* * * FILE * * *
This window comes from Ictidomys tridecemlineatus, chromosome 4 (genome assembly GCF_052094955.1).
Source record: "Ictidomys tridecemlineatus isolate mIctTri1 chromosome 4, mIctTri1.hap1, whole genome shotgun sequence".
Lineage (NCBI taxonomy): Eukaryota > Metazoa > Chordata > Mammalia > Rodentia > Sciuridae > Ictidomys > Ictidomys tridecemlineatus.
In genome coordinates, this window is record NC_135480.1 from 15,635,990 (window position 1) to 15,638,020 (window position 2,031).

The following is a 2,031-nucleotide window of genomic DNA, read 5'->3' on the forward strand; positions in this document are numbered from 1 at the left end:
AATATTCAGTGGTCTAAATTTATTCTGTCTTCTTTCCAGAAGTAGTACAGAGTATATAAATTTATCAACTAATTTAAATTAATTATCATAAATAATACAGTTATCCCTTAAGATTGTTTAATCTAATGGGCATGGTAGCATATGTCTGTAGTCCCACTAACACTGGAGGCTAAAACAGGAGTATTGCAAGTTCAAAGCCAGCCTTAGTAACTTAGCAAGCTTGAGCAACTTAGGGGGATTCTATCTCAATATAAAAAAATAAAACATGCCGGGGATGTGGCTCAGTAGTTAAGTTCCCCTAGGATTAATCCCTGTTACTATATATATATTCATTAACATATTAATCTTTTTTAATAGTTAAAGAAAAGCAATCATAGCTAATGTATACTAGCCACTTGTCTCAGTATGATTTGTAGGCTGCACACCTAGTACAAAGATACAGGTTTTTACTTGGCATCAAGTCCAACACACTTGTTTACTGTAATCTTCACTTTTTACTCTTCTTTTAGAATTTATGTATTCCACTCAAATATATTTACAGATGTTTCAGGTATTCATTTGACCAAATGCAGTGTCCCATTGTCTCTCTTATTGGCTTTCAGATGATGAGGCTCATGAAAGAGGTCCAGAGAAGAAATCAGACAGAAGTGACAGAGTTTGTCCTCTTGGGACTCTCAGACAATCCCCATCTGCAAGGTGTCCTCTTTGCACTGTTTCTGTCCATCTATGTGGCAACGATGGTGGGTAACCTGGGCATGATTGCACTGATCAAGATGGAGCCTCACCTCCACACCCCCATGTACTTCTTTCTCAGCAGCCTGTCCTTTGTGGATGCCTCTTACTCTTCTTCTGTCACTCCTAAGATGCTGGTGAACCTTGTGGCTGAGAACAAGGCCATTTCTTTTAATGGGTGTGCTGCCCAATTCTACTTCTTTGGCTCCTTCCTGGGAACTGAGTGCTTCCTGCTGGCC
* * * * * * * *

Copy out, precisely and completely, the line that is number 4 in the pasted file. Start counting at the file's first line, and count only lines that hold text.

In genome coordinates, this window is record NC_135480.1 from 15,635,990 (window position 1) to 15,638,020 (window position 2,031).